It turns out, that’s not quite true.
To make sure you understand this point, the following are considered “positive” and “negative” words:
- Positive: Always, most, best
- Negative: Never, worst
How do they perform in testing? Here’s Outbrain’s findings:
Negative superlatives in titles perform 30% better than the control, and more than 60% higher than positive ones!
Why is this the case? Seems a little twisted, doesn’t it?
Audience aversion to positive superlatives may simply be a product of overuse, or it could be because readers are skeptical of sources’ motives for endorsement. On the flip side, sources of negative information may be more likely to be perceived as impartial and authentic. Whereas positive superlatives may have become clichéd through overuse, negative superlatives may be more unexpected and intriguing.
It gets worse. Startup Moon research has found that words like “lose,” “kill,” “fear,” “dark,” “bleeding,” and “war,” outperform their more innocent or positive counterparts.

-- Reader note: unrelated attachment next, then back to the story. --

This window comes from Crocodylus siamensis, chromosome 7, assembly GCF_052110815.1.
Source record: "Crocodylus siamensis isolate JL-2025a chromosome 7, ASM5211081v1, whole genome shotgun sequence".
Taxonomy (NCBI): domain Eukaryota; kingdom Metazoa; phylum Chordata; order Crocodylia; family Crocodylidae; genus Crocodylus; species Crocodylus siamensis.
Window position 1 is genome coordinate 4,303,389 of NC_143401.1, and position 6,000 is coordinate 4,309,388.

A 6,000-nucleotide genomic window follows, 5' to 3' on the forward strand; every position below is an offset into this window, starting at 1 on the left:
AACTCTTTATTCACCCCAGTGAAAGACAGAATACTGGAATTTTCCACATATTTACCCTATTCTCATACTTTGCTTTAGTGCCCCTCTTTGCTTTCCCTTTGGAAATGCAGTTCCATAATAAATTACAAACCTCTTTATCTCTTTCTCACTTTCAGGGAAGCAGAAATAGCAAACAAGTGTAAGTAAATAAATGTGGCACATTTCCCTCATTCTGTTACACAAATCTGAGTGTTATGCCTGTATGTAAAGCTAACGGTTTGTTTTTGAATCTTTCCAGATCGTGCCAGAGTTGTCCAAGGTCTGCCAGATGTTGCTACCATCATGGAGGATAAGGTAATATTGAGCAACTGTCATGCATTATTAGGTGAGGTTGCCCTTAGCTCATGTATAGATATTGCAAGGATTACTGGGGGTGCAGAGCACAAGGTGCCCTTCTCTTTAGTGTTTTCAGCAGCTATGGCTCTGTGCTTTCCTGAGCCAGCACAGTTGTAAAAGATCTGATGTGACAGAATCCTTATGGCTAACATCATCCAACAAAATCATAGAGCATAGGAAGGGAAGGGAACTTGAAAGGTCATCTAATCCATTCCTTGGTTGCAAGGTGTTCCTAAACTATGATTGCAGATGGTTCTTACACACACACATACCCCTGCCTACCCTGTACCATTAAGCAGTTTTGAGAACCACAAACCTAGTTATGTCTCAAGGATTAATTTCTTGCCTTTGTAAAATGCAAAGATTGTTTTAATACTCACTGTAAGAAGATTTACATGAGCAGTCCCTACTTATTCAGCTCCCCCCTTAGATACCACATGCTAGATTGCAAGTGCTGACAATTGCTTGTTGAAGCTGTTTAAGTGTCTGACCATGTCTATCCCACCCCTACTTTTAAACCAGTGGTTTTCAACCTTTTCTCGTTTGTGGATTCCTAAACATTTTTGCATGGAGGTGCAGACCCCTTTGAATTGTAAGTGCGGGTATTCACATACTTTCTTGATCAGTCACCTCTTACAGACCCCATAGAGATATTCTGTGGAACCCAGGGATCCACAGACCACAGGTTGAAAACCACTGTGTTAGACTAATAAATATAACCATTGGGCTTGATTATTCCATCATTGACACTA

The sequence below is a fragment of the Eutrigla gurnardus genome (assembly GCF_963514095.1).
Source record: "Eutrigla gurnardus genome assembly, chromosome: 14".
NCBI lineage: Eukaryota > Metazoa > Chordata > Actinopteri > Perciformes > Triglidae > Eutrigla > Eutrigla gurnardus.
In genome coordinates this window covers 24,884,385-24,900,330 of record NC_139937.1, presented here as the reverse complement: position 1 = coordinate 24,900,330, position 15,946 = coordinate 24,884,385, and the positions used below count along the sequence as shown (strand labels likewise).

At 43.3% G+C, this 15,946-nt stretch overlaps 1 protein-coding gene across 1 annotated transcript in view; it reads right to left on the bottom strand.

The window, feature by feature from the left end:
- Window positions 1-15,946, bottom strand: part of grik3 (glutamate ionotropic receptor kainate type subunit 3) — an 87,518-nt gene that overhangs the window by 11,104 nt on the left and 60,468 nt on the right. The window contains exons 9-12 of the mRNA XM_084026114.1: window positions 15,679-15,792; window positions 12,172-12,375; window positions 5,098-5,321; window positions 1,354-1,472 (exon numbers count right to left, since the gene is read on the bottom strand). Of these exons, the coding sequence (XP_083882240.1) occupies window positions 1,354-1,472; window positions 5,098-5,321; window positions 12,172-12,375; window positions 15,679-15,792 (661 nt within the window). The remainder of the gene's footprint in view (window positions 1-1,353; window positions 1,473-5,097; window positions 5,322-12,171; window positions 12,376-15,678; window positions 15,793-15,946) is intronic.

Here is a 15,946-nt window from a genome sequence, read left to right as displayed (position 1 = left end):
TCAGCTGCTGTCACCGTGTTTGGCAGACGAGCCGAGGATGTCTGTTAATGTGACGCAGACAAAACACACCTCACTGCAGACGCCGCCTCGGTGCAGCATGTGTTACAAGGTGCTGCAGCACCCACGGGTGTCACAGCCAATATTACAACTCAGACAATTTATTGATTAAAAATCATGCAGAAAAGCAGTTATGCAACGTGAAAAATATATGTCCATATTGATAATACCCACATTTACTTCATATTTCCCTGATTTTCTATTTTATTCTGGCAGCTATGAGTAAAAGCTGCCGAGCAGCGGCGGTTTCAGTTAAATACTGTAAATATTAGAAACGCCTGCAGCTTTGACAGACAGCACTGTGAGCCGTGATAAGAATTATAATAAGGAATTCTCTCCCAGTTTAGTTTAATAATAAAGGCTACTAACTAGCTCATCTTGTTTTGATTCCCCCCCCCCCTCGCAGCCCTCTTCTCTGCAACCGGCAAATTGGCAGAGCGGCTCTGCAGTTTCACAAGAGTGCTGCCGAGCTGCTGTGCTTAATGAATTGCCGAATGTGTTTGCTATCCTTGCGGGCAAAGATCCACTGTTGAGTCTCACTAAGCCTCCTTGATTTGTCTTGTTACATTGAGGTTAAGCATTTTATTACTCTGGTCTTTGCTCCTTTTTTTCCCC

Positive superlatives don’t sell. A Moz/Conductor study came up with the same findings:
So, the takeaway is this: you can be dismal, or you can be neutral.
Just don’t go frothy and Pollyanna with a title.
Characteristic 2: They Have Two Parts
Successful headlines are an act in two parts. They have a beginning and an ending — a thesis and antithesis, a head and a tail.
CMI claims that “A colon or hyphen in the title — indicating a subtitle — performed 9% better than headlines without.”
Peep put it this way:
A good headline alone is not enough – it needs help…Include a sub-headline to boost clarity.
I’ve done this on a page for Neilpatel.com. Instead of a stand-alone headline with no support, I provide a two-part model:
The same thing is happening on CrazyEgg:
Personally, I believe this is because the sub-headline acts to re-affirm the reason why your reader is on the page, and acts as a primer for the story that the page is going to tell.
This “second” headline isn’t anything new either. It’s the meta description in the search engine:
The “microcopy” on magazine covers:
And the extra bit of description on books that can make or break our interest: